Two train operators in York and Selby to suspend all services till March

One of the first Grand Central HST services at York Station. Photograph: YorkMix
5 Jan 2021 @ 6.32 pm
| Transport

Train operators Grand Central and Hull Trains will suspend all their services for the next two months following the new national lockdown in England, from 9 January.

LNER will continue to run limited services for essential travel only.

Grand Central, based in York, said it will “hibernate” services on both its North East and West Riding routes from January 9, with a return to service currently planned for March 1.

A spokesman said: “It’s hugely disappointing for us to be starting 2021 by removing our trains from the communities they serve.

“However, even before Monday’s Government announcement of a total lockdown, the impact of tightening tier restrictions and ongoing engineering work on the East Coast Main Line had caused a major drop in passenger demand for January and February.

“As an Open Access operator, relying exclusively on income from ticket sales, it’s clear we would best serve the needs of our business and our staff and passengers, by taking a period of hibernation.

“We are currently planning to return on March 1 and our services will remain open for bookings to travel from that date.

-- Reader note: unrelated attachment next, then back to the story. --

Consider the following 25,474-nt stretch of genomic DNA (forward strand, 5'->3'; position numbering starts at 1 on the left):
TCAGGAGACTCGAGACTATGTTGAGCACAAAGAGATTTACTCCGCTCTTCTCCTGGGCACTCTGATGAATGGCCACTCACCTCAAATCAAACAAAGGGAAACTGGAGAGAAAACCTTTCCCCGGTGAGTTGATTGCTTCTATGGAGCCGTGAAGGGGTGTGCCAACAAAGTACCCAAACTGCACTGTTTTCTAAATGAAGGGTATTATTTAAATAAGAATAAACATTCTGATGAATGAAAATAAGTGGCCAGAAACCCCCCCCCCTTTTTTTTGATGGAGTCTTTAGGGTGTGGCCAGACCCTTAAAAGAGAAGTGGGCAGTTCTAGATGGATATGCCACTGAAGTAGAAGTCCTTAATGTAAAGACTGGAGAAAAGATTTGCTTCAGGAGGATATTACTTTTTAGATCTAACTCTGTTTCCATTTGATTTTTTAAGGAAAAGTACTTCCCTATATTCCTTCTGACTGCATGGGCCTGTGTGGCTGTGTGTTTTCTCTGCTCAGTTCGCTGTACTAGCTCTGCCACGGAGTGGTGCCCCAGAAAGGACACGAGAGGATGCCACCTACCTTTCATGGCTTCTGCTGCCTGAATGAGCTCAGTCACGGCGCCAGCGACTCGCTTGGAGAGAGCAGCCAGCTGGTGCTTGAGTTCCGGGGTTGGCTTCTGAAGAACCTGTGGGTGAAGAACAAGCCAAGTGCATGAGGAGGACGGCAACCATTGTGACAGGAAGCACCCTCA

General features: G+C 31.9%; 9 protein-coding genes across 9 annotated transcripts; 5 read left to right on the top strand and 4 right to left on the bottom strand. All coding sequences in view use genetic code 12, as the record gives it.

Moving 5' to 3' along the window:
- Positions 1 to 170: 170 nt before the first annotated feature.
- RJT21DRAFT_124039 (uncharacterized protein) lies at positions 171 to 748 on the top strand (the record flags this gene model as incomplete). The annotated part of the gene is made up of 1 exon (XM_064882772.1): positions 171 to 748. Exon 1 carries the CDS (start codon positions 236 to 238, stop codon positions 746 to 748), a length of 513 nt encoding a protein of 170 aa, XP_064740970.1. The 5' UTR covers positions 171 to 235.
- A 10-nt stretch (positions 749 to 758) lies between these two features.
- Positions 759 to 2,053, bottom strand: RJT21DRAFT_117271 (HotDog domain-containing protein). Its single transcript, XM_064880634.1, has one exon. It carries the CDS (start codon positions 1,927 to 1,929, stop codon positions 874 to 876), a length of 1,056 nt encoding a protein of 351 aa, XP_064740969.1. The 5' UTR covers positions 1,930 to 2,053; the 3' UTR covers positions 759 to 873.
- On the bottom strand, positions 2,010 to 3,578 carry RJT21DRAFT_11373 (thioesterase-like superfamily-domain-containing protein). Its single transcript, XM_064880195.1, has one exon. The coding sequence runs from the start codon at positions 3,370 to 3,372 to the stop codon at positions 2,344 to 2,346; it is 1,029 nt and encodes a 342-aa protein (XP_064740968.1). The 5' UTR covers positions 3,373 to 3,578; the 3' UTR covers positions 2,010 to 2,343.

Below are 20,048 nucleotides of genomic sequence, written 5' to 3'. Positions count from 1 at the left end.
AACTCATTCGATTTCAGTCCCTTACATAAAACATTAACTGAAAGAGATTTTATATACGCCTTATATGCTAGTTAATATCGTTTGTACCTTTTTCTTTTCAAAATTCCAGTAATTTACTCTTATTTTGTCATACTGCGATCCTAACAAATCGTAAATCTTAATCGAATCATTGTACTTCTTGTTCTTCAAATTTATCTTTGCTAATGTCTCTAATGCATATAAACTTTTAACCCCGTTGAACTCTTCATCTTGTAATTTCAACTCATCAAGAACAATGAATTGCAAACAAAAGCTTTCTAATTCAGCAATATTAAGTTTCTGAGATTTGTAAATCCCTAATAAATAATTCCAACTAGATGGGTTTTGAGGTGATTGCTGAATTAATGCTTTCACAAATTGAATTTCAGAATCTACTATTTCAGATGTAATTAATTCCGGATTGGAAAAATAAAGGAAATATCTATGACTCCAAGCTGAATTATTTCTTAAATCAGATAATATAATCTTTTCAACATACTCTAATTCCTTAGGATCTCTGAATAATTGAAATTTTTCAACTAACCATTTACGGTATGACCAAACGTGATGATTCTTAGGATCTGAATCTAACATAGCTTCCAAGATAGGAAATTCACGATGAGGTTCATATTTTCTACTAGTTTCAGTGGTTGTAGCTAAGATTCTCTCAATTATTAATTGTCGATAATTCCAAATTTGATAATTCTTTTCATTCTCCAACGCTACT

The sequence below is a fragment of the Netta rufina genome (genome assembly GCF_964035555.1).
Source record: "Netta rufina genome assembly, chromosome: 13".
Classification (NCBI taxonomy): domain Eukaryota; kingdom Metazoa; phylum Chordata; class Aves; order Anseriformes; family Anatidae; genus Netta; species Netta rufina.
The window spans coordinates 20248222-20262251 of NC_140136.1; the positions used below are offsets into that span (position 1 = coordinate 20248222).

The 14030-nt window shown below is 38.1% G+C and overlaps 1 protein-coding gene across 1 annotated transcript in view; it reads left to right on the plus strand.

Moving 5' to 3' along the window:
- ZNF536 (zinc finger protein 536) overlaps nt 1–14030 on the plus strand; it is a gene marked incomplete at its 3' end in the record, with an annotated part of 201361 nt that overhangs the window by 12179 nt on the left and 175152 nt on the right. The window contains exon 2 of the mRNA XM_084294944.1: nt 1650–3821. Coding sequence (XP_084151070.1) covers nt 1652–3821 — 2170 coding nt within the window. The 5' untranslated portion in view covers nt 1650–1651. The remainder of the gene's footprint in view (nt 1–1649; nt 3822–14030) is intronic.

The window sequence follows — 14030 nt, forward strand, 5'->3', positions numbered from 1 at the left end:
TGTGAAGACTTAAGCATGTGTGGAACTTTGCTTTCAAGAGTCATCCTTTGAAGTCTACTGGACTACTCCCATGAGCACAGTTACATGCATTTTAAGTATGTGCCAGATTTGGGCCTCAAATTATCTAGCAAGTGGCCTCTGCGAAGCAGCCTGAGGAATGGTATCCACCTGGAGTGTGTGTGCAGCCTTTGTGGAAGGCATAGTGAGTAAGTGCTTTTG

“Meanwhile we will continually monitor the national situation and provide updates through our usual communication channels. We may return sooner if the lifting of restrictions allows.”

The spokesman said that following discussions with rail unions, workers and some support staff will be switched on to the Government furlough scheme over the next two months.

Photo – Hull Trains

Hull Trains will be doing the same and suspending its daily services from Selby to London.

Louise Cheeseman, managing director of Hull Trains said: “We are again in a position where it is the right decision for the business to temporarily suspend all our direct rail services to London.

The travel restrictions impact our income from ticket sales, so hibernating allows us to protect the business for longer so we can return as a sustainable rail operator once restrictions ease.”

Ticket sales are central to Hull Trains’ income stream and its position as an open access operator means it is not entitled to additional financial support from the government.

She added: “It’s another challenge we all face, but I am confident that the decision to temporarily suspend services is the right one to help safeguard the future of the business.

The majority of our staff will be furloughed until we are back up and running. At this time, we don’t have a planned return date, but we will be reviewing the situation as it evolves.”